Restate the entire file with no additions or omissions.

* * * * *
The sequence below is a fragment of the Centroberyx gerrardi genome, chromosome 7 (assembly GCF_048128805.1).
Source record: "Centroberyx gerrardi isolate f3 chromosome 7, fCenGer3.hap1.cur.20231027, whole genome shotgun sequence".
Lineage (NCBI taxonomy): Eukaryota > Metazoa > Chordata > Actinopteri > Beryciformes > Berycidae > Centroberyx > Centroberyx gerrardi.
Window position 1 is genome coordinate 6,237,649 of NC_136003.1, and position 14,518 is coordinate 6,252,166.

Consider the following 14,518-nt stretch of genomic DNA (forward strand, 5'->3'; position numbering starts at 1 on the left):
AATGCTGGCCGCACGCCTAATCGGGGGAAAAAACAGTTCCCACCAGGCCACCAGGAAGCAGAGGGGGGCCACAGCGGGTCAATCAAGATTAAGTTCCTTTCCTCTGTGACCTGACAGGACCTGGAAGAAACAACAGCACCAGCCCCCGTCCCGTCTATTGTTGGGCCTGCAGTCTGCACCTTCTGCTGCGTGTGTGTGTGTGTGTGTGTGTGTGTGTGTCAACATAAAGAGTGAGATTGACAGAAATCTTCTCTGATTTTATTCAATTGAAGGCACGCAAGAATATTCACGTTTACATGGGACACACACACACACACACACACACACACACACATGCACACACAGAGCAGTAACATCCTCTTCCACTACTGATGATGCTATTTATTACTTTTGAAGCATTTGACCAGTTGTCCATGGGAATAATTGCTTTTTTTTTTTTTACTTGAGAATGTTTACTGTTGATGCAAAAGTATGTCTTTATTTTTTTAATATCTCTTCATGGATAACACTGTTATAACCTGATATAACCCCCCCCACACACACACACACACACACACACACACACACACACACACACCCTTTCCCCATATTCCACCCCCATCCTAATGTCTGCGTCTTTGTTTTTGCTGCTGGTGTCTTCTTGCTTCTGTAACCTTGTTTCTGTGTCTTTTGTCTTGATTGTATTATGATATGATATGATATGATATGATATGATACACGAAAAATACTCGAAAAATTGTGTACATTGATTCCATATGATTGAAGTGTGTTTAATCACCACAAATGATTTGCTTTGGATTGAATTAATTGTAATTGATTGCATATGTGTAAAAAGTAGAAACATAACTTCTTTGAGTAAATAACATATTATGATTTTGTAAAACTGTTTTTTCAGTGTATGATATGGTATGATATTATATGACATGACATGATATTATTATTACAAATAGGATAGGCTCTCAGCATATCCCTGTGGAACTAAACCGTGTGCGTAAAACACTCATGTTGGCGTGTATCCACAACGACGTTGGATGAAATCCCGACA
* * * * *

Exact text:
The sequence below is a fragment of the Centroberyx gerrardi genome, chromosome 7 (assembly GCF_048128805.1).
Source record: "Centroberyx gerrardi isolate f3 chromosome 7, fCenGer3.hap1.cur.20231027, whole genome shotgun sequence".
Lineage (NCBI taxonomy): Eukaryota > Metazoa > Chordata > Actinopteri > Beryciformes > Berycidae > Centroberyx > Centroberyx gerrardi.
Window position 1 is genome coordinate 6,237,649 of NC_136003.1, and position 14,518 is coordinate 6,252,166.

Consider the following 14,518-nt stretch of genomic DNA (forward strand, 5'->3'; position numbering starts at 1 on the left):
AATGCTGGCCGCACGCCTAATCGGGGGAAAAAACAGTTCCCACCAGGCCACCAGGAAGCAGAGGGGGGCCACAGCGGGTCAATCAAGATTAAGTTCCTTTCCTCTGTGACCTGACAGGACCTGGAAGAAACAACAGCACCAGCCCCCGTCCCGTCTATTGTTGGGCCTGCAGTCTGCACCTTCTGCTGCGTGTGTGTGTGTGTGTGTGTGTGTGTGTGTCAACATAAAGAGTGAGATTGACAGAAATCTTCTCTGATTTTATTCAATTGAAGGCACGCAAGAATATTCACGTTTACATGGGACACACACACACACACACACACACACACACACATGCACACACAGAGCAGTAACATCCTCTTCCACTACTGATGATGCTATTTATTACTTTTGAAGCATTTGACCAGTTGTCCATGGGAATAATTGCTTTTTTTTTTTTTACTTGAGAATGTTTACTGTTGATGCAAAAGTATGTCTTTATTTTTTTAATATCTCTTCATGGATAACACTGTTATAACCTGATATAACCCCCCCCACACACACACACACACACACACACACACACACACACACACACCCTTTCCCCATATTCCACCCCCATCCTAATGTCTGCGTCTTTGTTTTTGCTGCTGGTGTCTTCTTGCTTCTGTAACCTTGTTTCTGTGTCTTTTGTCTTGATTGTATTATGATATGATATGATATGATATGATATGATACACGAAAAATACTCGAAAAATTGTGTACATTGATTCCATATGATTGAAGTGTGTTTAATCACCACAAATGATTTGCTTTGGATTGAATTAATTGTAATTGATTGCATATGTGTAAAAAGTAGAAACATAACTTCTTTGAGTAAATAACATATTATGATTTTGTAAAACTGTTTTTTCAGTGTATGATATGGTATGATATTATATGACATGACATGATATTATTATTACAAATAGGATAGGCTCTCAGCATATCCCTGTGGAACTAAACCGTGTGCGTAAAACACTCATGTTGGCGTGTATCCACAACGACGTTGGATGAAATCCCGACA